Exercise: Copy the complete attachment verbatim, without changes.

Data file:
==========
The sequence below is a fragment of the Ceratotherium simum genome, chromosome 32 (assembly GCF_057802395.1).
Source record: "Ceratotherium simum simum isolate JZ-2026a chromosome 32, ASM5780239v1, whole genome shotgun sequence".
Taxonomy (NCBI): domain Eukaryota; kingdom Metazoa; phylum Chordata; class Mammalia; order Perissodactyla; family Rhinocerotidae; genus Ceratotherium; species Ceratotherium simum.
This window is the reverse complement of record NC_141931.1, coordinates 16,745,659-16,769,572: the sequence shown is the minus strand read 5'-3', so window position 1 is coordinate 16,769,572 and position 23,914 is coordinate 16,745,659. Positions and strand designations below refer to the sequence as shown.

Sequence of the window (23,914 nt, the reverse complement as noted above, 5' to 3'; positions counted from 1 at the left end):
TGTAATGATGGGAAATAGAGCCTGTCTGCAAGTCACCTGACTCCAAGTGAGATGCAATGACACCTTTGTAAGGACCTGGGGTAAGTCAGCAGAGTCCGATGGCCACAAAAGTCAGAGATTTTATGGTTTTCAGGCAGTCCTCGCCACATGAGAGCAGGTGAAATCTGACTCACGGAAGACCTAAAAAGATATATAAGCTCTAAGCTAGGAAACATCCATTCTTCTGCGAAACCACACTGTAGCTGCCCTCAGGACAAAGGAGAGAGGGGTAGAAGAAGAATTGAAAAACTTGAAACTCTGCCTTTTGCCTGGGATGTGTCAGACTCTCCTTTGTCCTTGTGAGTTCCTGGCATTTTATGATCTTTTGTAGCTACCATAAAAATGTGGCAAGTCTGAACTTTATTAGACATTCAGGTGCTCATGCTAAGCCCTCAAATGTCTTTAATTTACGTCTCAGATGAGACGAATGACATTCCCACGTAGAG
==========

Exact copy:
The sequence below is a fragment of the Ceratotherium simum genome, chromosome 32 (assembly GCF_057802395.1).
Source record: "Ceratotherium simum simum isolate JZ-2026a chromosome 32, ASM5780239v1, whole genome shotgun sequence".
Taxonomy (NCBI): domain Eukaryota; kingdom Metazoa; phylum Chordata; class Mammalia; order Perissodactyla; family Rhinocerotidae; genus Ceratotherium; species Ceratotherium simum.
This window is the reverse complement of record NC_141931.1, coordinates 16,745,659-16,769,572: the sequence shown is the minus strand read 5'-3', so window position 1 is coordinate 16,769,572 and position 23,914 is coordinate 16,745,659. Positions and strand designations below refer to the sequence as shown.

Sequence of the window (23,914 nt, the reverse complement as noted above, 5' to 3'; positions counted from 1 at the left end):
TGTAATGATGGGAAATAGAGCCTGTCTGCAAGTCACCTGACTCCAAGTGAGATGCAATGACACCTTTGTAAGGACCTGGGGTAAGTCAGCAGAGTCCGATGGCCACAAAAGTCAGAGATTTTATGGTTTTCAGGCAGTCCTCGCCACATGAGAGCAGGTGAAATCTGACTCACGGAAGACCTAAAAAGATATATAAGCTCTAAGCTAGGAAACATCCATTCTTCTGCGAAACCACACTGTAGCTGCCCTCAGGACAAAGGAGAGAGGGGTAGAAGAAGAATTGAAAAACTTGAAACTCTGCCTTTTGCCTGGGATGTGTCAGACTCTCCTTTGTCCTTGTGAGTTCCTGGCATTTTATGATCTTTTGTAGCTACCATAAAAATGTGGCAAGTCTGAACTTTATTAGACATTCAGGTGCTCATGCTAAGCCCTCAAATGTCTTTAATTTACGTCTCAGATGAGACGAATGACATTCCCACGTAGAG